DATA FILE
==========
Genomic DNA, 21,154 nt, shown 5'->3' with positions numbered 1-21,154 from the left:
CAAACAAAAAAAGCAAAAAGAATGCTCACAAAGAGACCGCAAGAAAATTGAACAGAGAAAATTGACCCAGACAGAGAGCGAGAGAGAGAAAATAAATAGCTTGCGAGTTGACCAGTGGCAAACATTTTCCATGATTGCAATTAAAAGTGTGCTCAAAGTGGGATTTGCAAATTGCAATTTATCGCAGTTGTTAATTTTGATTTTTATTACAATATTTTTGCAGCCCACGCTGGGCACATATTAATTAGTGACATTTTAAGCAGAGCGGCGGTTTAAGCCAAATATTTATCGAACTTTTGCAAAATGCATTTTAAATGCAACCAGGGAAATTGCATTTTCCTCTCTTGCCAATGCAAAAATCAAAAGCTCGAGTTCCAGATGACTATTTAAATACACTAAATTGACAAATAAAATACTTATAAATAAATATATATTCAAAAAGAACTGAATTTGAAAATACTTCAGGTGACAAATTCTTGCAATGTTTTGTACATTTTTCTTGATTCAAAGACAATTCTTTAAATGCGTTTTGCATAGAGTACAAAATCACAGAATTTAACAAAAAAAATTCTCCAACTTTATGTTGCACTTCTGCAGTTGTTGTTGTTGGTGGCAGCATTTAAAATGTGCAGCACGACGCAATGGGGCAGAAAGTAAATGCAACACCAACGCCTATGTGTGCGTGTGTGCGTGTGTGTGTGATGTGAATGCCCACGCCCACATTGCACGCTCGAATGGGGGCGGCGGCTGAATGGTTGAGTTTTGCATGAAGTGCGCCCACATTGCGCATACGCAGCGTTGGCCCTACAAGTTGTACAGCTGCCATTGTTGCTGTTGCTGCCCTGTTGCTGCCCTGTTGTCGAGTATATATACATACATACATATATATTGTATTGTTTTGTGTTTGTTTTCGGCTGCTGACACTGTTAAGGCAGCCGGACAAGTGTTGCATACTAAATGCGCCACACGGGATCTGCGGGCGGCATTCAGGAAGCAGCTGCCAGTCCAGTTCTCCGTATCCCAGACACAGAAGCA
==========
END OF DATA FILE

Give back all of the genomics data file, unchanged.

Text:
Genomic DNA, 21,154 nt, shown 5'->3' with positions numbered 1-21,154 from the left:
CAAACAAAAAAAGCAAAAAGAATGCTCACAAAGAGACCGCAAGAAAATTGAACAGAGAAAATTGACCCAGACAGAGAGCGAGAGAGAGAAAATAAATAGCTTGCGAGTTGACCAGTGGCAAACATTTTCCATGATTGCAATTAAAAGTGTGCTCAAAGTGGGATTTGCAAATTGCAATTTATCGCAGTTGTTAATTTTGATTTTTATTACAATATTTTTGCAGCCCACGCTGGGCACATATTAATTAGTGACATTTTAAGCAGAGCGGCGGTTTAAGCCAAATATTTATCGAACTTTTGCAAAATGCATTTTAAATGCAACCAGGGAAATTGCATTTTCCTCTCTTGCCAATGCAAAAATCAAAAGCTCGAGTTCCAGATGACTATTTAAATACACTAAATTGACAAATAAAATACTTATAAATAAATATATATTCAAAAAGAACTGAATTTGAAAATACTTCAGGTGACAAATTCTTGCAATGTTTTGTACATTTTTCTTGATTCAAAGACAATTCTTTAAATGCGTTTTGCATAGAGTACAAAATCACAGAATTTAACAAAAAAAATTCTCCAACTTTATGTTGCACTTCTGCAGTTGTTGTTGTTGGTGGCAGCATTTAAAATGTGCAGCACGACGCAATGGGGCAGAAAGTAAATGCAACACCAACGCCTATGTGTGCGTGTGTGCGTGTGTGTGTGATGTGAATGCCCACGCCCACATTGCACGCTCGAATGGGGGCGGCGGCTGAATGGTTGAGTTTTGCATGAAGTGCGCCCACATTGCGCATACGCAGCGTTGGCCCTACAAGTTGTACAGCTGCCATTGTTGCTGTTGCTGCCCTGTTGCTGCCCTGTTGTCGAGTATATATACATACATACATATATATTGTATTGTTTTGTGTTTGTTTTCGGCTGCTGACACTGTTAAGGCAGCCGGACAAGTGTTGCATACTAAATGCGCCACACGGGATCTGCGGGCGGCATTCAGGAAGCAGCTGCCAGTCCAGTTCTCCGTATCCCAGACACAGAAGCA